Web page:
Male Managers Avoid Mentoring Women or Meeting Alone after #MeeToo Movement


Men are genuinely scared of women now. and SurveyMonkey’s new #MentorHer survey uncovers Friday that 60% of male managers’ report feeling “excessively apprehensive” about being blamed for harassment when interacting with women in “common workplace” exercises, for example, coaching, socializing and one-on-one meetings.

That is a 32% spike from 2018, with an extra 36% of men saying they now maintain a strategic distance from women in junior-level positions — successfully cleaving down their chance at climbing the company ladder or break glass ceiling effect.

“By far most of the managers and senior leaders are men,” says Sheryl Sandberg, Facebook COO, Survey Monkey board part and author of LeanIn.Org, in an announcement. “In the event that they are nervous even to meet one-on-one with ladies, it’s absolutely impossible for women to get an equivalent shot at professionally proving themselves.”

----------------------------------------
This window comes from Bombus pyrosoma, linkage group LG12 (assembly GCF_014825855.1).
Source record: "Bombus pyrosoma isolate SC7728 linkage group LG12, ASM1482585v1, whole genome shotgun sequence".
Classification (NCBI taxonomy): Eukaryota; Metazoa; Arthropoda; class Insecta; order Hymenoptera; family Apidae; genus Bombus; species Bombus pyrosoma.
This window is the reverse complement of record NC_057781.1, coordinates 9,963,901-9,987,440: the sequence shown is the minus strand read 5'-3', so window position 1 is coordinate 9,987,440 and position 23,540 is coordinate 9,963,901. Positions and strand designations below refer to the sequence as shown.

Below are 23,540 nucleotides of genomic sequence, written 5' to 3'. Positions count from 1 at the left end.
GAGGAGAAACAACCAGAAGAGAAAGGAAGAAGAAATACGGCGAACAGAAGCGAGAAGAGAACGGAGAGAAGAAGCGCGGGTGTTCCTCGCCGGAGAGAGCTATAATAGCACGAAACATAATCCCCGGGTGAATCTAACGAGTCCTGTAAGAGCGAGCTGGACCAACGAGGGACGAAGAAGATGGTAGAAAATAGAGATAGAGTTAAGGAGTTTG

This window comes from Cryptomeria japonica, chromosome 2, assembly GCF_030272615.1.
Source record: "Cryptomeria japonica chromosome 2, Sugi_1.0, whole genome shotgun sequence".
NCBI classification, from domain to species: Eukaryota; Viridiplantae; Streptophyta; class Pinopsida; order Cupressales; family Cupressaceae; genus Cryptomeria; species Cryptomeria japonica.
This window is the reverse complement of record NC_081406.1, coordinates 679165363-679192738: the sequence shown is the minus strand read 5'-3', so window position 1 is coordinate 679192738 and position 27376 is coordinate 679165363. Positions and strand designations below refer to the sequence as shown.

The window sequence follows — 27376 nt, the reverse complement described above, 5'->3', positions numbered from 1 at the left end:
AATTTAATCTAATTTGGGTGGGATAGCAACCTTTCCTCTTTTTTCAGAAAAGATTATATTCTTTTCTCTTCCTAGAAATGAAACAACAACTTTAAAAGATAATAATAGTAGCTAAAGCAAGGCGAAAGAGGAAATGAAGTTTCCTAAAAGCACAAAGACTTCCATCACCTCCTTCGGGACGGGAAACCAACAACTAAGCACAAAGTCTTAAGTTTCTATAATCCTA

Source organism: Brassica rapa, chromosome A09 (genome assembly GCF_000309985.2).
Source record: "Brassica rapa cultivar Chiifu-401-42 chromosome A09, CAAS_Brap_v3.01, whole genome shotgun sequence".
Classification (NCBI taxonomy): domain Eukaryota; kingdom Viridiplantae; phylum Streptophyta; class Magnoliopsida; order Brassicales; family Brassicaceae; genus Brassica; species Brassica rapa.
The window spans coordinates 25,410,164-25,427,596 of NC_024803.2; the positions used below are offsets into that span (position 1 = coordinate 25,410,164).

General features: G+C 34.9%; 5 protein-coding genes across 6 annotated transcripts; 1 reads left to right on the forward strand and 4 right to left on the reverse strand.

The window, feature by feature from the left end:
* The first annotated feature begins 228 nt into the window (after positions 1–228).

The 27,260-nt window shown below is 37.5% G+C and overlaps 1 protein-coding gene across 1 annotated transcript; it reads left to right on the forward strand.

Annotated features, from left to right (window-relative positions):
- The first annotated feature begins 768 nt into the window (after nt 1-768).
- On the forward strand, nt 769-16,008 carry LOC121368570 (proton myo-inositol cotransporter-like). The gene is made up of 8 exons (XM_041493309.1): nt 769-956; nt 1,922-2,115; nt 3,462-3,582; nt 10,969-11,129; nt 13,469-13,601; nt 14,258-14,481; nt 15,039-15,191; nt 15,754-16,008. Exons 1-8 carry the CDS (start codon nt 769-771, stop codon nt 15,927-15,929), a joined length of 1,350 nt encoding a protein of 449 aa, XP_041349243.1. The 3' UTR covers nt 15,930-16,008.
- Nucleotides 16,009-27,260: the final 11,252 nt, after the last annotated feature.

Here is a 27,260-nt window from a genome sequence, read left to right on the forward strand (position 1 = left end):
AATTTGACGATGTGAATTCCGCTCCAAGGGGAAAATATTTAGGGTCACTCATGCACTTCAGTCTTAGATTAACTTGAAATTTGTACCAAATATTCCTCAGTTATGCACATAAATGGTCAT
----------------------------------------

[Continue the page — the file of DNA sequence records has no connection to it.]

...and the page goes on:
The investigation reports that the apprehensive factor developed simultaneously with the ascent of the enormous #MeToo social media movement established by extremist Tarana Burke and powered by a downpour of models and on-screen characters blaming Harvey Weinstein and Bill Cosby for inappropriate behavior and assault.

Over the most recent three years, scores of women — and some prominent men, for example, on-screen characters Terry Crews and Anthony Rapp — came forward to voice their encounters with harassment by people in positions of power.

Now Sandberg says it’s time for men to “step up” and “redefine what it means to be a good guy at work” — before it costs us all a whole lot of cold hard cash.

If men won’t mentor a women colleague in fear of being accused of harassment later on, then how will a women who doesn’t intend to impose any such allegations prove her worth? Glass Ceiling is a global issue restricting females from reaching the highest positions like CEO at a company, doesn’t avoiding females in one-to-one meetings or ignoring women provoke the matter? Or is glass ceiling caused by women professional behavior who play on women card?

There are definitely two sides of a coin and striking a balance is vitally important. What are your opinions on the subject?


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